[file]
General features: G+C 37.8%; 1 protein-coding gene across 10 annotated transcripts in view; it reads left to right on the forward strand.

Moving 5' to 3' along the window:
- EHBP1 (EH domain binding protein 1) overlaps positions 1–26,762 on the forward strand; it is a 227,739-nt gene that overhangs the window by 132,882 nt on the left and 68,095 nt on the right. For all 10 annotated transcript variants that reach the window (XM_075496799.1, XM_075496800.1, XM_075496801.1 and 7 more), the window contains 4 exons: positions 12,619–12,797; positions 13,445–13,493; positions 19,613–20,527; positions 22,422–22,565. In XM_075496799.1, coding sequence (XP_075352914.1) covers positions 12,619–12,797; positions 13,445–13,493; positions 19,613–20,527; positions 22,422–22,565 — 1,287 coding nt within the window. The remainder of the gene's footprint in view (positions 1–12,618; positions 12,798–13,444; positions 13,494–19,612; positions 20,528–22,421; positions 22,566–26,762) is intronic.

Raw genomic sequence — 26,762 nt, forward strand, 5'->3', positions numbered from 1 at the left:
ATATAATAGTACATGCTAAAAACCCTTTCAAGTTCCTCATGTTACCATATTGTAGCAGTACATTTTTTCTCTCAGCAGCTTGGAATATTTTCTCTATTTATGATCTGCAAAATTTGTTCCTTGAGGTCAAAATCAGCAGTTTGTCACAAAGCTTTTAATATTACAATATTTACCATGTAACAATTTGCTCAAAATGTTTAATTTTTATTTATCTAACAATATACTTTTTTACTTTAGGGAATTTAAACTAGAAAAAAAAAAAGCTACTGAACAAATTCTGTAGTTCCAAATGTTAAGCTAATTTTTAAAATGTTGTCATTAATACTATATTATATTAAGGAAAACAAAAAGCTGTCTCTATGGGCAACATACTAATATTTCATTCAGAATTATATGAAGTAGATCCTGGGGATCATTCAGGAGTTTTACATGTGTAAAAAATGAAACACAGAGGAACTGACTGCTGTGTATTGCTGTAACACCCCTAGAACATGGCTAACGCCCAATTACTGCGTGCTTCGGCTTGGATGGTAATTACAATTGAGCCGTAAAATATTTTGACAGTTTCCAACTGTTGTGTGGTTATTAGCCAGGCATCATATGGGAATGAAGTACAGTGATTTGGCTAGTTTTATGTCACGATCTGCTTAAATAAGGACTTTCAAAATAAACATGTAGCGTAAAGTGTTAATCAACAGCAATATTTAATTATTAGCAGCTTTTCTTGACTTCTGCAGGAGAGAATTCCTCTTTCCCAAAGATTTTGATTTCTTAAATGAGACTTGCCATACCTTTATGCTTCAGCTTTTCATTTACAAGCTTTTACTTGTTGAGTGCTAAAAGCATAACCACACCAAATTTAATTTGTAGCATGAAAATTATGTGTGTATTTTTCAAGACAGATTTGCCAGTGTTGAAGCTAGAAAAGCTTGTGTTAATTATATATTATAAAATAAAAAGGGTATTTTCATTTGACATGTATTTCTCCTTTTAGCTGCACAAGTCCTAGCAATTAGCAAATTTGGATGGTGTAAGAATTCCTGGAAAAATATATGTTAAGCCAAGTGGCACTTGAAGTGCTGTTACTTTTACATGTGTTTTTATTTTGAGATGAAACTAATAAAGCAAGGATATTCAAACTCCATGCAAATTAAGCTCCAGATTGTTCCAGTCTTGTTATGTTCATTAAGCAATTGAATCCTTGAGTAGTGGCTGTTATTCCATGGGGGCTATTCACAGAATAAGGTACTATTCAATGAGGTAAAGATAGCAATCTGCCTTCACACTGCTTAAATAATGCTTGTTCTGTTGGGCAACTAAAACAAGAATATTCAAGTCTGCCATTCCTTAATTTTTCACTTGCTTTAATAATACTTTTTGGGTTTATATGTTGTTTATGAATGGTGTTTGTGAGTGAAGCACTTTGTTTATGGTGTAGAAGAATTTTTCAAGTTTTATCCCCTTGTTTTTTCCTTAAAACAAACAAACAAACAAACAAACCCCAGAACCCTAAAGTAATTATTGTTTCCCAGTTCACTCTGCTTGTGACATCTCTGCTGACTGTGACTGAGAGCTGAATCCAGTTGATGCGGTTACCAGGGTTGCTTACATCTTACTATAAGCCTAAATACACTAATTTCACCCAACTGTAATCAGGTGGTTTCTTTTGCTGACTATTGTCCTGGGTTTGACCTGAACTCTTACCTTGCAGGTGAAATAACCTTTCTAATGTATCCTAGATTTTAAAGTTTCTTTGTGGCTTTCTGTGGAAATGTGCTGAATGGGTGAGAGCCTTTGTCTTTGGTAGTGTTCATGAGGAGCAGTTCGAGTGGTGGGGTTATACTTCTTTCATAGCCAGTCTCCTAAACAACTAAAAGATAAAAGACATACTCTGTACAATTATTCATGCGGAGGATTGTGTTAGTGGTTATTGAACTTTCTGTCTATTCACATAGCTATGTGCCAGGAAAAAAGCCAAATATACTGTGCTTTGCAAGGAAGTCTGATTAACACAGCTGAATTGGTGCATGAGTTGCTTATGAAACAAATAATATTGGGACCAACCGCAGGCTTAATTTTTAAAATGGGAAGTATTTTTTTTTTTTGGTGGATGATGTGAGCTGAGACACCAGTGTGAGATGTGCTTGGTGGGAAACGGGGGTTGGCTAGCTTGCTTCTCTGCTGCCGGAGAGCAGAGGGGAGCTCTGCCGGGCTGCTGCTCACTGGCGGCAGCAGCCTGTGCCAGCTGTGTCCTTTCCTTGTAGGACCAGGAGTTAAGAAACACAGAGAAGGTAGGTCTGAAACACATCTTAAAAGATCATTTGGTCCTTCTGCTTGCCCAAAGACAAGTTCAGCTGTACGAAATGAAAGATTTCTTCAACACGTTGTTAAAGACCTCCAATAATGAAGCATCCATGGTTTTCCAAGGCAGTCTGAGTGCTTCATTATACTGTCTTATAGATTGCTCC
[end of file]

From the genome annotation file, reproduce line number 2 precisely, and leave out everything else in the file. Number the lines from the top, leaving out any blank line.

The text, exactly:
Moving 5' to 3' along the window: